Despite all of her personal activities, Natasha found time to host a Woke Mom Meet-up in Rochester, NY in September and is excited about starting a local chapter. (Oh, and she raps, but that's another story.) And she hosted a Pink Post Card Party in Rochester, NY and will mail those important notes to local representatives in an effort to effect change for our sons.

         There's much work to do for MOBB United, and we're so glad to have Natasha's creativity, passion, and energy on our team. MOBB United thanks you, Natasha Marie!

  • Facebook Repost: Lynda Jones on Incarcerated Sons

    Facebook Repost

    Publisher's Note: Usually, what is discussed in the Moms of Black Boys United private Facebook group remains confidential.
    Once in a while though, we get permission from members to re-post entries of notable impact. Check out this one by mom Lynda Jones.

    Lynda Jones' FB Post

  • published Holidays without Him in MOBB Connections 2024-02-01 05:12:52 -0600

    Holidays without Him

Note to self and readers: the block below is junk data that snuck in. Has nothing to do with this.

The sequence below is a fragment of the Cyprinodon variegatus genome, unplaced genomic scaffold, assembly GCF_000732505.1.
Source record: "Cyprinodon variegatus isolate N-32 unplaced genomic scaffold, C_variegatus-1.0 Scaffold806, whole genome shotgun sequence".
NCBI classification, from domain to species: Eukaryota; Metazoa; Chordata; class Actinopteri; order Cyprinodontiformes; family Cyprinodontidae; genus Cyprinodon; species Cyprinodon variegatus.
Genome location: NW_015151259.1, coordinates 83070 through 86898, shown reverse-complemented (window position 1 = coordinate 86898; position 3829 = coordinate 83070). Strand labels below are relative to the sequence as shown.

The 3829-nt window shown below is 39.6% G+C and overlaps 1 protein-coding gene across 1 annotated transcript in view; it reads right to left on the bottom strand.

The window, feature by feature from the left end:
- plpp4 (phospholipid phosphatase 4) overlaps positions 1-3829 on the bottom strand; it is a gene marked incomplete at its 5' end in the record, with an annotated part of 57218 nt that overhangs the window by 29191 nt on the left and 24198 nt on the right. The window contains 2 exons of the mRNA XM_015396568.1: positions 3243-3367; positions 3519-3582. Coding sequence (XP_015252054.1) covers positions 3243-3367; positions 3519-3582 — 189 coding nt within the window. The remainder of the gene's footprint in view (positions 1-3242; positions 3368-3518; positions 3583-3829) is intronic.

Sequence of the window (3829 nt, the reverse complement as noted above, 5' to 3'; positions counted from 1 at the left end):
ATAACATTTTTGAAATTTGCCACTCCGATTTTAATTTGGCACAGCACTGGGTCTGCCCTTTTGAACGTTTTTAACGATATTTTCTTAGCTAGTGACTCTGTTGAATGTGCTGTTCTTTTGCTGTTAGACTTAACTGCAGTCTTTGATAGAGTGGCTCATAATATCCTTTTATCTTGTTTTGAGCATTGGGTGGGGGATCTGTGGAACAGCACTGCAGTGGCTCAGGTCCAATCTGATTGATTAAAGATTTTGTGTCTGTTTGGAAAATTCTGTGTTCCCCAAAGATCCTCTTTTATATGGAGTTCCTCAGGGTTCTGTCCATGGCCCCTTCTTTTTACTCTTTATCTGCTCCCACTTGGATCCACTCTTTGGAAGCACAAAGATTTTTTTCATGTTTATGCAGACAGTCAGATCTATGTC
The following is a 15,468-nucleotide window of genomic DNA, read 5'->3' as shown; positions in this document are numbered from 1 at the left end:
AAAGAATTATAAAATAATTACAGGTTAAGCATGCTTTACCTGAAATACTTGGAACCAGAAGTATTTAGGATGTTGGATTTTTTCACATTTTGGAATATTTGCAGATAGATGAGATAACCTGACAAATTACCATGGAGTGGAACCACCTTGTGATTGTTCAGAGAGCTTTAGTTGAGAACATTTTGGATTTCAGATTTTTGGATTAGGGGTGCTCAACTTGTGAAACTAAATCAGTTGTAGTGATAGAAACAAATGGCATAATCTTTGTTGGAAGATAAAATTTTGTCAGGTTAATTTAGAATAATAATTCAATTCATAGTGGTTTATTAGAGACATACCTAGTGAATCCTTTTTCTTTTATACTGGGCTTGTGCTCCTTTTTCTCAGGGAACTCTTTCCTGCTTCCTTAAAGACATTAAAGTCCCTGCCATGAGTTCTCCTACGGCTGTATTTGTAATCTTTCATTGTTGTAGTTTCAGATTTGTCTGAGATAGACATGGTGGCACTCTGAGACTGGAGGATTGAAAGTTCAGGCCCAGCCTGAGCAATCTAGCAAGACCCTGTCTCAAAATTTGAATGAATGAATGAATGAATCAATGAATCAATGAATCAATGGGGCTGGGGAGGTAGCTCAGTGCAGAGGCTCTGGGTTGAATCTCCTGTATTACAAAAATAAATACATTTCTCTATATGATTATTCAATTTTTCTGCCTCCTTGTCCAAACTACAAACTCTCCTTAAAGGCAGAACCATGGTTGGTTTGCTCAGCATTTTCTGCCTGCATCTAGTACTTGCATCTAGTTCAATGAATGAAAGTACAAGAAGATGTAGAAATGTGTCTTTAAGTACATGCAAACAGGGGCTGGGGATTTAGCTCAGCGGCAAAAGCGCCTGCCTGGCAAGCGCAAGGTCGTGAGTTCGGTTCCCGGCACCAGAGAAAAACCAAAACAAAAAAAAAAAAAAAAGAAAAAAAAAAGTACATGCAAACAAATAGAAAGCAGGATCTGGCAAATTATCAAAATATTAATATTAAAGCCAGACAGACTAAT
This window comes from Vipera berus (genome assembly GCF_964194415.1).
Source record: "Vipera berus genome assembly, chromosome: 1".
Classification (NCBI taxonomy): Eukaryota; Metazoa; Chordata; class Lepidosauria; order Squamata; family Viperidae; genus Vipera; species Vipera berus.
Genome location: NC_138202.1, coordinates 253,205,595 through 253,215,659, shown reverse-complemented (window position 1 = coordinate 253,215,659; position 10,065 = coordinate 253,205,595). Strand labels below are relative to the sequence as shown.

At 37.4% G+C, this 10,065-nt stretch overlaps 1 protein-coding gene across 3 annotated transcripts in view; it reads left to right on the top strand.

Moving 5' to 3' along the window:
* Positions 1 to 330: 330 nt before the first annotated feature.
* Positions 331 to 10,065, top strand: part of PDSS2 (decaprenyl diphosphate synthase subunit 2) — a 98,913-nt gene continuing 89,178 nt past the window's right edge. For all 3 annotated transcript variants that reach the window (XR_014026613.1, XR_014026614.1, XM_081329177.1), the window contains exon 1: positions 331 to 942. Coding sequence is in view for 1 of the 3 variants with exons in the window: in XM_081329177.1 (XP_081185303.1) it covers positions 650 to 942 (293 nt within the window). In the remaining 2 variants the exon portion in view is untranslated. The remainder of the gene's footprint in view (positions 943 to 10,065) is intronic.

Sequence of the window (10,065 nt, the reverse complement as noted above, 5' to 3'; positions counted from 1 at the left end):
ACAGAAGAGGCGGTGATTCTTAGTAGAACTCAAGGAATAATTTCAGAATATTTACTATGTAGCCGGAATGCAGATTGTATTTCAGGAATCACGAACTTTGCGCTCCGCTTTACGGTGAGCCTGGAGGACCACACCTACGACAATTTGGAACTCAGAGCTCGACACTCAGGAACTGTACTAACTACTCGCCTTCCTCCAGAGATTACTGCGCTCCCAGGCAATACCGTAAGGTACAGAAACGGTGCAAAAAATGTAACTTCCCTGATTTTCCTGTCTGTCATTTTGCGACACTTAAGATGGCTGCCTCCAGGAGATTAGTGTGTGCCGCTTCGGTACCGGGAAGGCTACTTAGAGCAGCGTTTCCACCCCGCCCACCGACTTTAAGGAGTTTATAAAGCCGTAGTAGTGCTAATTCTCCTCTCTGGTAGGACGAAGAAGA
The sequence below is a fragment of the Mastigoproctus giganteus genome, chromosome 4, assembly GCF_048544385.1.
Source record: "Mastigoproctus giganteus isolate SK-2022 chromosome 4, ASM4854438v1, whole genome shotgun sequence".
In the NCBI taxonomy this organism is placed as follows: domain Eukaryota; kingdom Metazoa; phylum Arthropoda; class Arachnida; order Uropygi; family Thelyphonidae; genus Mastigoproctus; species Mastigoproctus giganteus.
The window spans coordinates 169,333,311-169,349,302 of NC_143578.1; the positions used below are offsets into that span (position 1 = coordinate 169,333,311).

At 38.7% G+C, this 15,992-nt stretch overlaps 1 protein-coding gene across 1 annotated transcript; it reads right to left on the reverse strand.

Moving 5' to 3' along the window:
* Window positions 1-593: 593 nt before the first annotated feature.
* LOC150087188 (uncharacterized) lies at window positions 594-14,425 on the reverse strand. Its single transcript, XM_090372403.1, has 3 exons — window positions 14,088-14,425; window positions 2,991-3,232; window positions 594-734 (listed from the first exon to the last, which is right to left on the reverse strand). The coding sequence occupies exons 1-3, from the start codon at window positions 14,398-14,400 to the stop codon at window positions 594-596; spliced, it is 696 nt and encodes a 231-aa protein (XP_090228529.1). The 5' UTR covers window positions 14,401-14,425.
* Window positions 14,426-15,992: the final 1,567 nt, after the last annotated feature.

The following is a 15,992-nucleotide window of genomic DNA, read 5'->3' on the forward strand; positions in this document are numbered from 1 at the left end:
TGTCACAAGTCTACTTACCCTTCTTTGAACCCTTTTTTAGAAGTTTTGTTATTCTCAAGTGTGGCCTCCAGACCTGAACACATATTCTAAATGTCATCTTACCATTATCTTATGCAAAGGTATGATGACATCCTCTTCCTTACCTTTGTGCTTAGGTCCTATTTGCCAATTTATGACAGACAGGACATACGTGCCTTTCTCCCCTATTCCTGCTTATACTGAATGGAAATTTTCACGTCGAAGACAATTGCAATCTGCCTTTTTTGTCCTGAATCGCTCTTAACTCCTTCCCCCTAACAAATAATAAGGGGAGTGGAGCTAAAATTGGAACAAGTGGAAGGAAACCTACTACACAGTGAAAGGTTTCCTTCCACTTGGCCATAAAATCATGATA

By Sonya Marchand and Vanessa McCullers

     

         Ahhh, the holidays are here! For many of us, this is a time of joyful anticipation, warm fuzzy feelings, and memories of blissful family gatherings that may, or may not, include a heated discussion about who makes the best potato salad. All in all, the expectation is that the month of December should be filled with celebrations, good food, and time spent with our loved ones.  For those who must endure this time of year without their loved ones, it becomes much more difficult to enjoy. People who have lost a family member or friend feel the empty space that is left and know it can never be filled by any amount of hot chocolate with marshmallows. The holidays can be equally as depressing as they are joyful, depending on your personal situation.

         Imagine the pain of the holidays without a loved one, compounded by the pain of feeling robbed, victimized, and devalued by the very society you live in, work for, and to which you strive daily to contribute successfully. Every year, there are increasingly more moms of Black boys and men who will suffer through their holidays with an emptiness that only they can truly understand that of having lost a child to senseless police brutality. This is a pain compounded even further when law enforcement has gone undisciplined and is never brought to justice.

    This holiday season, we acknowledge those for whom our organizations Moms of Black Boys United, Inc. and MOBB United for Social Change, Inc. (MUSC) were founded: the moms, wives, sisters and caretakers whose SONshine has been eclipsed forever, who have lost someone and are trying to find their new normal in this dark new place.